Revelation 14:1 Commentary - Matthew Henry's Whole Bible Commentary
1 And I looked, and, lo, a Lamb stood on the mount Sion, and with him a hundred forty and four thousand, having his Father's name written in their foreheads. 2 And I heard a voice from heaven, as the voice of many waters, and as the voice of a great thunder: and I heard the voice of harpers harping with their harps: 3 And they sung as it were a new song before the throne, and before the four beasts, and the elders: and no man could learn that song but the hundred and forty and four thousand, which were redeemed from the earth. 4 These are they which were not defiled with women; for they are virgins. These are they which follow the Lamb whithersoever he goeth. These were redeemed from among men, being the firstfruits unto God and to the Lamb. 5 And in their mouth was found no guile: for they are without fault before the throne of God.
Here we have one of the most pleasing sights that can be viewed in this world--the Lord Jesus Christ at the head of his faithful adherents and attendants. Here observe, 1. How Christ appears: as a Lamb standing upon mount Zion. Mount Zion is the gospel church. Christ is with his church and in the midst of her in all her troubles, and therefore she is not consumed. It is his presence that secures her perseverance; he appears as a Lamb, a true Lamb, the Lamb of God. A counterfeit lamb is mentioned as rising out of the earth in the last chapter, which was really a dragon; here Christ appears as the true paschal Lamb, to show that his mediatorial government is the fruit of his sufferings, and the cause of his people's safety and fidelity. 2. How his people appear: very honourably. (1.) As to the numbers, they are many, even all who are sealed; not one of them lost in all the tribulations through which they have gone. (2.) Their distinguishing badge: they had the name of God written in their foreheads; they made a bold and open profession of their faith in God and Christ, and, this being followed by suitable actings, they are known and approved. (3.) Their congratulations and songs of praise, which were peculiar to the redeemed (v. 3); their praises were loud as thunder, or as the voice of many waters; they were melodious, as of harpers; they were heavenly, before the throne of God. The song was new, suited to the new covenant, and unto that new and gracious dispensation of Providence under which they now were; and their song was a secret to others, strangers intermeddled not with their joy; others might repeat the words of the song, but they were strangers to the true sense and spirit of it. (4.) Their character and description. [1.] They are described by their chastity and purity: They are virgins. They had not defiled themselves either with corporal or spiritual adultery; they had kept themselves clean from the abominations of the antichristian generation. [2.] By their loyalty and stedfast adherence to Christ: They follow the Lamb withersoever he goes; they follow the conduct of his word, Spirit, and providence, leaving it to him to lead them into what duties and difficulties he pleases. [3.] By their former designation to this honour: These were redeemed from among men, being the first-fruits to God, and to the Lamb, v. 4. Here is plain evidence of a special redemption: They were redeemed from among men. Some of the children of men are, by redeeming mercy, distinguished from others: They were the first-fruits to God, and to the Lamb, his choice ones, eminent in every grace, and the earnest of many more who should be followers of them, as they were of Christ. [4.] By their universal integrity and conscientiousness: There was no guile found in them, and they were without fault before the throne of God. They were without any prevailing guile, any allowed fault; their hearts were right with God, and, as for their human infirmities, they were freely pardoned in Christ. This is the happy remnant who attend upon the Lord Jesus as their head and Lord; he is glorified in them, and they are glorified in him.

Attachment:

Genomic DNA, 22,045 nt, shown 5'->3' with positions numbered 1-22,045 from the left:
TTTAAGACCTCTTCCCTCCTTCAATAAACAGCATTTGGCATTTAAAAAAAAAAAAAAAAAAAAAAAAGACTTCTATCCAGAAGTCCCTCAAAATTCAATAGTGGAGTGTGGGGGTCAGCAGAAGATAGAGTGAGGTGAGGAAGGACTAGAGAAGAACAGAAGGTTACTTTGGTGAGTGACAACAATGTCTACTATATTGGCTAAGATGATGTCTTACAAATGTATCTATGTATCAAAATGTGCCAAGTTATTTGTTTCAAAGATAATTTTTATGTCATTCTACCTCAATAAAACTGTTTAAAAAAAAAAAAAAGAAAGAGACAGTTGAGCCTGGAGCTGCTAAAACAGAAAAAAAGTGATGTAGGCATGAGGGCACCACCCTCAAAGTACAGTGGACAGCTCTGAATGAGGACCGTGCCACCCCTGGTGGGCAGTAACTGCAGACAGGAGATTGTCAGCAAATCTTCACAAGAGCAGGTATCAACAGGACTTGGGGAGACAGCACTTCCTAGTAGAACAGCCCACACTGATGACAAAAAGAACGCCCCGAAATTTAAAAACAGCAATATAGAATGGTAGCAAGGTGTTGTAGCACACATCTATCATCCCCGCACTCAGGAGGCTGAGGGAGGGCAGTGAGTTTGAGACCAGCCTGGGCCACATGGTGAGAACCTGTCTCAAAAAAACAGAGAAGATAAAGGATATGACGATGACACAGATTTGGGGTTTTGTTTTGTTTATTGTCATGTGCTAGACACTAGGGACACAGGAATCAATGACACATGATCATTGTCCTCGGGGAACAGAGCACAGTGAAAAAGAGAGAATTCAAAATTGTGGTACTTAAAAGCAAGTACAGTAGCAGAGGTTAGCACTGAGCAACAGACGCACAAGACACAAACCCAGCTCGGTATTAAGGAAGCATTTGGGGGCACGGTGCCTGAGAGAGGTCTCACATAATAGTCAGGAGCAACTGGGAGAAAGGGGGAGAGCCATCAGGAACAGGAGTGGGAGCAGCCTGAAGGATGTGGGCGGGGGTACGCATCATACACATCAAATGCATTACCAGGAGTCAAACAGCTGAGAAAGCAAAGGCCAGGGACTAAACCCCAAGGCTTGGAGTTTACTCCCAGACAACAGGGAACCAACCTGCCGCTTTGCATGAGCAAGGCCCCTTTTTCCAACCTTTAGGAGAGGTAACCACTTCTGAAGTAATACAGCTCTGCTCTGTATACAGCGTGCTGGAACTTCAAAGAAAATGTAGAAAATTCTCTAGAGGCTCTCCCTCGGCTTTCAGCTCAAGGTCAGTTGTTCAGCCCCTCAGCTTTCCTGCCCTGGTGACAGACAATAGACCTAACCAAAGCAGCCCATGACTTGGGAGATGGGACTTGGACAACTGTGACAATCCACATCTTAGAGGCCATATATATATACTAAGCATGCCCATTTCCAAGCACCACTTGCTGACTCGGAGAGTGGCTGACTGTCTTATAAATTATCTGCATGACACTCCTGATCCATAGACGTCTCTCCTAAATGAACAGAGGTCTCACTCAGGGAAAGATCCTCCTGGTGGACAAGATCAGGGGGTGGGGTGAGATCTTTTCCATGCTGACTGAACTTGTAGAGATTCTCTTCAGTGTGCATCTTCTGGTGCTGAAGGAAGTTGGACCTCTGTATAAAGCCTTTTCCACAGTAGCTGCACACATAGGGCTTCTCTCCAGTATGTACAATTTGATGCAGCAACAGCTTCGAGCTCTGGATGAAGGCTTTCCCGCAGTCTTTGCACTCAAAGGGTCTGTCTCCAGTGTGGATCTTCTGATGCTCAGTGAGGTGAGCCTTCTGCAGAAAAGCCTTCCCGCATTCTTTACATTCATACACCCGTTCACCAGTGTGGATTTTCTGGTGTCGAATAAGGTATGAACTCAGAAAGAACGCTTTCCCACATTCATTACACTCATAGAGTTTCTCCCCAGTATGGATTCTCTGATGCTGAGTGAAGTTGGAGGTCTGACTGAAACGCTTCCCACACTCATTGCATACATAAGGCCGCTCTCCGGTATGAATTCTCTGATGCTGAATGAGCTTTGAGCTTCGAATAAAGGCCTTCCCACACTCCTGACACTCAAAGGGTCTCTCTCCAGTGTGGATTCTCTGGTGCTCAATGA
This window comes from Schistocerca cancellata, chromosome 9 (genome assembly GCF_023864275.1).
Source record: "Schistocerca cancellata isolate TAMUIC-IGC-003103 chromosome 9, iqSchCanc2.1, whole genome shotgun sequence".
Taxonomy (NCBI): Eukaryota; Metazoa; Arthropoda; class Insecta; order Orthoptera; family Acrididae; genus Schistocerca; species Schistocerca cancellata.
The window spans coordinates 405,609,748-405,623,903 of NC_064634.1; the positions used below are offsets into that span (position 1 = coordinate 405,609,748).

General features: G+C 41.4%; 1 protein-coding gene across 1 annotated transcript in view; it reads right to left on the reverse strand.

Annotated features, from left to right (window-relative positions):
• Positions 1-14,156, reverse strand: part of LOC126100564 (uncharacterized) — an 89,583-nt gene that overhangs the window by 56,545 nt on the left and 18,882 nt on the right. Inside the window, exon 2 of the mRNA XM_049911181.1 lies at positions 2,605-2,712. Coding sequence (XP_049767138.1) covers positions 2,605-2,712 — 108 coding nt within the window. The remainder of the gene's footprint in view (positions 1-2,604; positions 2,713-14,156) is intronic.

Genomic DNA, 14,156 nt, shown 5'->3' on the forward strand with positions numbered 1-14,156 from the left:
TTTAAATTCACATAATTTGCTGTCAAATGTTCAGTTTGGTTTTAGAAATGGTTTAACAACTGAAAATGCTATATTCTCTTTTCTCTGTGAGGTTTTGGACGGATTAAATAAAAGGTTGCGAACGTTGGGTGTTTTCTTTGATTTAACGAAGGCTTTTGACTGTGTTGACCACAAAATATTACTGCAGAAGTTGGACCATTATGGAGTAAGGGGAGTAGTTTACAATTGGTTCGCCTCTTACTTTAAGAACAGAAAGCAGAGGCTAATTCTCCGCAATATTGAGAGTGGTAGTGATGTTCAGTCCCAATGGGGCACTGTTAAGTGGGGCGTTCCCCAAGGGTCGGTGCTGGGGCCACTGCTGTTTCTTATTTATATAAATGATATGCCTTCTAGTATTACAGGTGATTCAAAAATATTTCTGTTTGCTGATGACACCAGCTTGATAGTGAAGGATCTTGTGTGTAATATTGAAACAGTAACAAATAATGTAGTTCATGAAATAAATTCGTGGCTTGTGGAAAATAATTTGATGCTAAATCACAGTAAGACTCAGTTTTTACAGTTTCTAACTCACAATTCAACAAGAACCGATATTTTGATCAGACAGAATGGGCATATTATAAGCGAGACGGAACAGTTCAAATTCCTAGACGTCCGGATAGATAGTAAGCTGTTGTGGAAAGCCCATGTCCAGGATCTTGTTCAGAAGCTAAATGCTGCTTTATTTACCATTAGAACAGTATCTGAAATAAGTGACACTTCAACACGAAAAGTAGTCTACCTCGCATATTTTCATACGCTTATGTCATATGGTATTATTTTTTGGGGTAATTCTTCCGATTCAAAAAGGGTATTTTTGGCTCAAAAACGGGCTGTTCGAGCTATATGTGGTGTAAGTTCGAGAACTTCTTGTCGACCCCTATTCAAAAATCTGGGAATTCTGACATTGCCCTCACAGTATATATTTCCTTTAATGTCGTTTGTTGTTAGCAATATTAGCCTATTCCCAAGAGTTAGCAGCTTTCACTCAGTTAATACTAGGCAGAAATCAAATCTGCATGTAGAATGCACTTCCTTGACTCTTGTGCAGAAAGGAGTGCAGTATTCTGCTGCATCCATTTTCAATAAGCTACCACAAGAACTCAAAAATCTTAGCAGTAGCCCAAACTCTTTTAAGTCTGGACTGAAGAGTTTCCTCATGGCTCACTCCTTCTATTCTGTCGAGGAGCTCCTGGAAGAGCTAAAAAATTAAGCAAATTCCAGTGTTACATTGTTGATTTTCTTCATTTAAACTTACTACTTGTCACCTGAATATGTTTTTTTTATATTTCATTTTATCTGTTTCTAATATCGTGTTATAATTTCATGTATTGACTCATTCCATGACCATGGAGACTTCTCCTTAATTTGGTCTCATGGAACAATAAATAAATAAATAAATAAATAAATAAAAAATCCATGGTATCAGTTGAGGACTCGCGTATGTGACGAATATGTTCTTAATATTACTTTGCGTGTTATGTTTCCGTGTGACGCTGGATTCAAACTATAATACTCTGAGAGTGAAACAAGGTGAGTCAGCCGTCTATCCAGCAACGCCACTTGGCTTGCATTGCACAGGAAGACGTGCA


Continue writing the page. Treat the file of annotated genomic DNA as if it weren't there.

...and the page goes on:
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Matthew Henry's Whole Bible Commentary
Matthew Henry (1662 - 1714) was a Presbyterian minister in England who began his commentary on the Bible in 1704. He completed his work up to the end of Acts before his death. Afterwards, his ministerial friends completed the work from Henry’s notes and writings.